Loss at LSU sparked change to UF's offense


Published: Tuesday, October 3, 2006 at 6:01 a.m.
Last Modified: Tuesday, October 3, 2006 at 12:00 a.m.
It was late and it was only going to get later.
The emotional low point of his first season had come only hours earlier in Baton Rouge, La., where tears were spilled by players in the locker room and their coach in the dingy interview room.
"I kind of forgot about that," Urban Meyer said Monday.
Nobody else has. It was a draining day spent trying to get an offense to work.
"Jarvis Herring, who I became very close with ... When you care about a player and you care about what he's done, to see him - he was a wreck," Meyer said. "His life was ruined there for a minute."
When Herring, a senior safety, broke down after the game, Meyer carried that weight across the hallway where he lost it himself. He now says he learned - especially when the jabs, digs and T-shirts started flying - to take a moment to compose himself before speaking to the media.
But he learned a lot more. That's why he was up working as Oct. 15 turned into Oct. 16. Meyer called his offensive coaches to his home after the plane landed, grabbed every possible blank canvas he could find including napkins and started working on Florida's new offense.
"We put in a lot of plays that night," he said. "It was a late one. I was grabbing things to draw on.
"It did change. We decided to try to move the chains and play great defense. We were in a tough situation (at LSU). They blitzed us, hit our quarterback a lot. Was (Chris Leak) put in a bad situation? Certainly."
What happened at Tiger Stadium a year ago was a wake-up call of sorts for Meyer. Alabama had humiliated the Gators two weeks earlier, but it wasn't until the LSU game that it became clear that something had to change.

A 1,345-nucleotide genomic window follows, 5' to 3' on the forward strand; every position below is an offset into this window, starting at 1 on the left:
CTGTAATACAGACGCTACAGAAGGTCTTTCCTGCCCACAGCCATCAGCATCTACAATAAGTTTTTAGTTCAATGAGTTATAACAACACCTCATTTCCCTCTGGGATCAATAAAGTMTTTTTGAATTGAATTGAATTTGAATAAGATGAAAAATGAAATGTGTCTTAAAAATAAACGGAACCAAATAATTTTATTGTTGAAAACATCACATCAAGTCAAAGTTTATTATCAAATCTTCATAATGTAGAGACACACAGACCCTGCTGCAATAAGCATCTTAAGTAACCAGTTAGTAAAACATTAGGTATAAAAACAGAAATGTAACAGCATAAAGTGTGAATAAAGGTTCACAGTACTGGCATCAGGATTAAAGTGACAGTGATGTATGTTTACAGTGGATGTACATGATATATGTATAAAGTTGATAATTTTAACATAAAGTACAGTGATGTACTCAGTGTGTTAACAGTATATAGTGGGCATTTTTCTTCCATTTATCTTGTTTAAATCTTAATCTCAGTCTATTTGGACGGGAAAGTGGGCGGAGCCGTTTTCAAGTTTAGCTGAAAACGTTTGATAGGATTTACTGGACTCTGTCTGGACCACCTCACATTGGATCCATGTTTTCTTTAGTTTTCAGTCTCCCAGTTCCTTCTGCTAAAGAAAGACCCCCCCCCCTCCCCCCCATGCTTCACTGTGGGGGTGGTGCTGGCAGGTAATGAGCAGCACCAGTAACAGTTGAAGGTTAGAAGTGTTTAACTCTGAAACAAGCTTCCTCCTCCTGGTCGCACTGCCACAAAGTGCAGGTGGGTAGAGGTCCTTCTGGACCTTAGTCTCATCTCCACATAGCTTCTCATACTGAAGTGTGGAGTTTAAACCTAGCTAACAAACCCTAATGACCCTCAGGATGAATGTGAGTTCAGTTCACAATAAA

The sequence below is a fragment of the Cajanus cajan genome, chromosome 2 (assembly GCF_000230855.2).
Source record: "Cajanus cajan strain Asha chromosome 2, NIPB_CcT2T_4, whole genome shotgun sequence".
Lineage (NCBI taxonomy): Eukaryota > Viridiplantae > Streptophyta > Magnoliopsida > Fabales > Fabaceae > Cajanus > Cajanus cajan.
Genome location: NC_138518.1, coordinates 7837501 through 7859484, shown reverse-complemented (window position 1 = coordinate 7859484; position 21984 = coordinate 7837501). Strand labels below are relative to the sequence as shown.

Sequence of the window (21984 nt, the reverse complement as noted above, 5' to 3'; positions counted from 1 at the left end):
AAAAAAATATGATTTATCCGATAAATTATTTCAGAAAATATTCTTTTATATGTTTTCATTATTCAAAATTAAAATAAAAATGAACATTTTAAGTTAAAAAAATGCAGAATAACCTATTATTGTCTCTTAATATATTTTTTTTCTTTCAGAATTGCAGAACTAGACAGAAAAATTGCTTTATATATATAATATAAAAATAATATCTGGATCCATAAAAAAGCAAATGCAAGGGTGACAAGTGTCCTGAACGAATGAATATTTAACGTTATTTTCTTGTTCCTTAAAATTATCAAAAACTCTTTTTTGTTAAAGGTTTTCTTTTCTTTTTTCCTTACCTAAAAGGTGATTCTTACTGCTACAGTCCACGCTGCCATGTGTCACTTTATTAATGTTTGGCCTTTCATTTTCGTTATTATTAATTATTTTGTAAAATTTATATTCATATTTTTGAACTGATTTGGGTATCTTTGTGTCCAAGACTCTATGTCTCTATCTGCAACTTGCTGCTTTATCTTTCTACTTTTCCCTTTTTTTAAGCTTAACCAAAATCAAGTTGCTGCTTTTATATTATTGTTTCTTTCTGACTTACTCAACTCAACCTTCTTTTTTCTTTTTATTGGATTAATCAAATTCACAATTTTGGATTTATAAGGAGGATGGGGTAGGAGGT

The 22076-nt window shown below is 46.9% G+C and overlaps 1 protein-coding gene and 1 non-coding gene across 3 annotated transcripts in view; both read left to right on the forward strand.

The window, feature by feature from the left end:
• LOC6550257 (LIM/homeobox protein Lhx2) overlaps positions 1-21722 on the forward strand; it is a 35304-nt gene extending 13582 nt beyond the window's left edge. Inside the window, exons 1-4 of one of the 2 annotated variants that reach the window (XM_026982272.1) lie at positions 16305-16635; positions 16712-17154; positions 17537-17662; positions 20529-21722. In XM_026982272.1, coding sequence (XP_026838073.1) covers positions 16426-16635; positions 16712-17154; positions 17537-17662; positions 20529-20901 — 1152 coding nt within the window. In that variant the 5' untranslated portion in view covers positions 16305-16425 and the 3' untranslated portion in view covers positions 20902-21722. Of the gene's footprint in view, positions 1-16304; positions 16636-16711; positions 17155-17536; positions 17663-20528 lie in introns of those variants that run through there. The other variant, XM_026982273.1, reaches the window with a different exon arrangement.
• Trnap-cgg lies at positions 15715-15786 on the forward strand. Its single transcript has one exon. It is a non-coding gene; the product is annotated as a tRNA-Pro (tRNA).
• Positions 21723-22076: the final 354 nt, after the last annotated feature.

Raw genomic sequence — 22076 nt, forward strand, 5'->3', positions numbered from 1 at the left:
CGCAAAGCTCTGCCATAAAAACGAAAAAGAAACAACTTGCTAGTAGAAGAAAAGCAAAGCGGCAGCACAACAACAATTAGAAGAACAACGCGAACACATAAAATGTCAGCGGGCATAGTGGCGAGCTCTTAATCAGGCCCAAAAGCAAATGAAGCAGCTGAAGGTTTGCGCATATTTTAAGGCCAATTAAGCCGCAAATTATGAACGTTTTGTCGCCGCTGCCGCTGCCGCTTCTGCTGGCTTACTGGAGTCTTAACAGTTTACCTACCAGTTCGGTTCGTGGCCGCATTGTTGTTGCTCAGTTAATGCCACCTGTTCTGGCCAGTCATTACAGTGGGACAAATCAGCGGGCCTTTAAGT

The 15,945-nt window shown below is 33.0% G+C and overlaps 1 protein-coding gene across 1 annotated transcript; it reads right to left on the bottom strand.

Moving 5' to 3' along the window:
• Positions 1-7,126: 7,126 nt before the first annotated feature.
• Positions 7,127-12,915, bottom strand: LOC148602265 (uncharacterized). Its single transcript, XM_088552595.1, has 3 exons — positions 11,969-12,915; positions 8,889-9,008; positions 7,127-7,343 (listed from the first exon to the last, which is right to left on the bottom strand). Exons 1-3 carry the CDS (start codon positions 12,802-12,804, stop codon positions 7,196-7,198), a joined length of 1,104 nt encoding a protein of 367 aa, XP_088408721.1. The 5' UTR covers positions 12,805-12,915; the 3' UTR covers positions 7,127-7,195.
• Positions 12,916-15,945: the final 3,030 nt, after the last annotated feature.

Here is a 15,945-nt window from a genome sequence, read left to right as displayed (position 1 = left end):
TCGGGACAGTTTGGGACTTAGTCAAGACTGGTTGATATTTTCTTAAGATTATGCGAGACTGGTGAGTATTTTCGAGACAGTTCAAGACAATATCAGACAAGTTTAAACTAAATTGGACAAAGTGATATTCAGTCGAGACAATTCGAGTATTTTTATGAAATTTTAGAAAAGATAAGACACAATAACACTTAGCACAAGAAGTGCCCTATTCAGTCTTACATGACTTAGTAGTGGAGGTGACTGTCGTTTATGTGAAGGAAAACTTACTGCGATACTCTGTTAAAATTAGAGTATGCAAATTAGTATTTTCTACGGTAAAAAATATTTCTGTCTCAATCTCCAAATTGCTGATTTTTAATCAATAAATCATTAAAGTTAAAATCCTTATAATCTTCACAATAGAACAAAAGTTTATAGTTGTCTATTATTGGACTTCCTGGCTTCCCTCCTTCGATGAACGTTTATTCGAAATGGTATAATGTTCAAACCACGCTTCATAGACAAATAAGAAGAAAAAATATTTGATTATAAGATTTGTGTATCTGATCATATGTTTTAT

Leak was battered by the blitzing LSU defense all day. He was sacked four times and pressured on almost every throw. There were 30 of them, only 11 which were completed. Florida had 11 first downs for the game and only 206 yards of offense.
The most painful part was the fourth quarter when LSU scored to take a 21-17 lead with 12:35 to play in the game. The defense, which came up with five turnovers in the game, kept getting the ball back for the offense, which kept doing nothing with it.
In Florida's four possessions after LSU took the lead, the Gators had more penalties than first downs and never sniffed the Tigers' side of the field. And a lot of us walked out of the press box not so much impressed with LSU's defense as unimpressed with the Gator offense. It was, in a word, pathetic.
UF kept going to five-receiver formations when there weren't five capable receivers in white jerseys. Not only was it easy for the Tigers to cover Kyle Morgan and Gavin Dickey - sometimes with a single defender - it freed them up to blitz.
The result was a Florida offense that looked as if it was going against a defense with 13 or 14 players on the field. The crowd consumed every negative play for Florida and spit it back out as new energy.
It made for a depressed flight home and a late night for the coaches.
Meyer and his staff not only put some new running plays into the offense that night, they also put fullback Billy Latsko back into the game plan and worked on leaving a tight end in to block. The hybrid offense had been re-worked again and the Gators spent the bye week installing the new stuff.
What has followed has been a very nice run for Meyer and the Gators. Since that miserable day in Baton Rouge, Florida has won nine of 10 games including wins over Georgia, FSU, Iowa, Tennessee and Alabama. The offense has changed again with the arrival of more playmakers, but some of the elements that were introduced during that late night last October are still part of the system.
A lot has changed. Maybe it took a loss that painful to bring the team together in Meyer's first season.
"It was a pretty sad atmosphere," said receiver Jemalle Cornelius. "You could tell the team was hurting."
So was the coach. The Gator Nation found itself fragmented again. The grousing was deafening.
It has eased up since, even though there are certainly still concerns about Florida's offense heading into this week. Because one thing hasn't changed in a year - LSU's defense is really good.
Contact Pat Dooley at 374-5053 or dooleyp@gvillesun.com. Dooley's columns appear Tuesday, Thursday, Saturday and Sunday.

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